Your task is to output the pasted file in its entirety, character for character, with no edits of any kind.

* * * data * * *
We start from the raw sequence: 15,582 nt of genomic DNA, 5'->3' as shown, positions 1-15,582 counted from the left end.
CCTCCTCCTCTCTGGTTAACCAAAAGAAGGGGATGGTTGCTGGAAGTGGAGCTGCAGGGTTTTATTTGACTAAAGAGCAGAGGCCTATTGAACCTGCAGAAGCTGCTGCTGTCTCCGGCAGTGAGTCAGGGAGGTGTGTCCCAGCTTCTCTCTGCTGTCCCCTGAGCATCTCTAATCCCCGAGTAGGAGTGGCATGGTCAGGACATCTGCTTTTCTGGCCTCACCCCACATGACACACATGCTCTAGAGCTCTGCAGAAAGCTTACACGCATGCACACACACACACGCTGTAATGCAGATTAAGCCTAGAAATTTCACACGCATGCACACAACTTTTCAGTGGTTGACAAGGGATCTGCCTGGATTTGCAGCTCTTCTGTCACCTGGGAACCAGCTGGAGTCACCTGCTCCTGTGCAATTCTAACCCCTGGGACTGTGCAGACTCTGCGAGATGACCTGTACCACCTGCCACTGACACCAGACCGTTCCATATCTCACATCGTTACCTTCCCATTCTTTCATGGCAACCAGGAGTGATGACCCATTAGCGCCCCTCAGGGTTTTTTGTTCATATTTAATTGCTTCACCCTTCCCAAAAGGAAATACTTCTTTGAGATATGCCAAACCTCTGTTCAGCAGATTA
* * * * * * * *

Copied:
We start from the raw sequence: 15,582 nt of genomic DNA, 5'->3' as shown, positions 1-15,582 counted from the left end.
CCTCCTCCTCTCTGGTTAACCAAAAGAAGGGGATGGTTGCTGGAAGTGGAGCTGCAGGGTTTTATTTGACTAAAGAGCAGAGGCCTATTGAACCTGCAGAAGCTGCTGCTGTCTCCGGCAGTGAGTCAGGGAGGTGTGTCCCAGCTTCTCTCTGCTGTCCCCTGAGCATCTCTAATCCCCGAGTAGGAGTGGCATGGTCAGGACATCTGCTTTTCTGGCCTCACCCCACATGACACACATGCTCTAGAGCTCTGCAGAAAGCTTACACGCATGCACACACACACACGCTGTAATGCAGATTAAGCCTAGAAATTTCACACGCATGCACACAACTTTTCAGTGGTTGACAAGGGATCTGCCTGGATTTGCAGCTCTTCTGTCACCTGGGAACCAGCTGGAGTCACCTGCTCCTGTGCAATTCTAACCCCTGGGACTGTGCAGACTCTGCGAGATGACCTGTACCACCTGCCACTGACACCAGACCGTTCCATATCTCACATCGTTACCTTCCCATTCTTTCATGGCAACCAGGAGTGATGACCCATTAGCGCCCCTCAGGGTTTTTTGTTCATATTTAATTGCTTCACCCTTCCCAAAAGGAAATACTTCTTTGAGATATGCCAAACCTCTGTTCAGCAGATTA